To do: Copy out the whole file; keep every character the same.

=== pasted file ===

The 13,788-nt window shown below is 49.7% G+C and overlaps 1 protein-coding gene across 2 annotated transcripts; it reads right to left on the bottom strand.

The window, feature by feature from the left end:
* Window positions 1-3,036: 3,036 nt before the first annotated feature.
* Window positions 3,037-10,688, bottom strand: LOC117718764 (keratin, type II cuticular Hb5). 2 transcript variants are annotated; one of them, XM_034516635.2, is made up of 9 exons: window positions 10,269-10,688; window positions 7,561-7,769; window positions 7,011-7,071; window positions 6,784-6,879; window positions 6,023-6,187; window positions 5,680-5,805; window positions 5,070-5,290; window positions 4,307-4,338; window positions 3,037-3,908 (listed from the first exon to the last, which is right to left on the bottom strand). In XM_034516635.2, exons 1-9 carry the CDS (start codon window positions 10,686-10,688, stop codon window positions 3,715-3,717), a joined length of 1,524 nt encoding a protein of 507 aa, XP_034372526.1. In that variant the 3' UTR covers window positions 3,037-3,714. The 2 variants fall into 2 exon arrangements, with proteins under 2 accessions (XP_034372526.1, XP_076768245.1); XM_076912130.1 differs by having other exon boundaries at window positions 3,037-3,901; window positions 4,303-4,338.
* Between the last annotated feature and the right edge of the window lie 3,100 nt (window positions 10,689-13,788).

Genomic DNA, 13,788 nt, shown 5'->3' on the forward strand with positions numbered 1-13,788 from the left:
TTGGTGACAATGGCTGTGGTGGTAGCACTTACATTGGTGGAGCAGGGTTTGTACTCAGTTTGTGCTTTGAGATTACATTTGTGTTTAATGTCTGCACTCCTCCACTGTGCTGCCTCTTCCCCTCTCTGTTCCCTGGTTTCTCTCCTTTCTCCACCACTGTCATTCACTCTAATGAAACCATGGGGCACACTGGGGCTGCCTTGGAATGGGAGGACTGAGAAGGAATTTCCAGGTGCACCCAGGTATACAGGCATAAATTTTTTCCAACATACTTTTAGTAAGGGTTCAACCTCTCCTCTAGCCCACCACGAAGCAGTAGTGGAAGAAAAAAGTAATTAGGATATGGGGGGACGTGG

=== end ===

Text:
The 13,788-nt window shown below is 49.7% G+C and overlaps 1 protein-coding gene across 2 annotated transcripts; it reads right to left on the bottom strand.

The window, feature by feature from the left end:
* Window positions 1-3,036: 3,036 nt before the first annotated feature.
* Window positions 3,037-10,688, bottom strand: LOC117718764 (keratin, type II cuticular Hb5). 2 transcript variants are annotated; one of them, XM_034516635.2, is made up of 9 exons: window positions 10,269-10,688; window positions 7,561-7,769; window positions 7,011-7,071; window positions 6,784-6,879; window positions 6,023-6,187; window positions 5,680-5,805; window positions 5,070-5,290; window positions 4,307-4,338; window positions 3,037-3,908 (listed from the first exon to the last, which is right to left on the bottom strand). In XM_034516635.2, exons 1-9 carry the CDS (start codon window positions 10,686-10,688, stop codon window positions 3,715-3,717), a joined length of 1,524 nt encoding a protein of 507 aa, XP_034372526.1. In that variant the 3' UTR covers window positions 3,037-3,714. The 2 variants fall into 2 exon arrangements, with proteins under 2 accessions (XP_034372526.1, XP_076768245.1); XM_076912130.1 differs by having other exon boundaries at window positions 3,037-3,901; window positions 4,303-4,338.
* Between the last annotated feature and the right edge of the window lie 3,100 nt (window positions 10,689-13,788).

Genomic DNA, 13,788 nt, shown 5'->3' on the forward strand with positions numbered 1-13,788 from the left:
TTGGTGACAATGGCTGTGGTGGTAGCACTTACATTGGTGGAGCAGGGTTTGTACTCAGTTTGTGCTTTGAGATTACATTTGTGTTTAATGTCTGCACTCCTCCACTGTGCTGCCTCTTCCCCTCTCTGTTCCCTGGTTTCTCTCCTTTCTCCACCACTGTCATTCACTCTAATGAAACCATGGGGCACACTGGGGCTGCCTTGGAATGGGAGGACTGAGAAGGAATTTCCAGGTGCACCCAGGTATACAGGCATAAATTTTTTCCAACATACTTTTAGTAAGGGTTCAACCTCTCCTCTAGCCCACCACGAAGCAGTAGTGGAAGAAAAAAGTAATTAGGATATGGGGGGACGTGG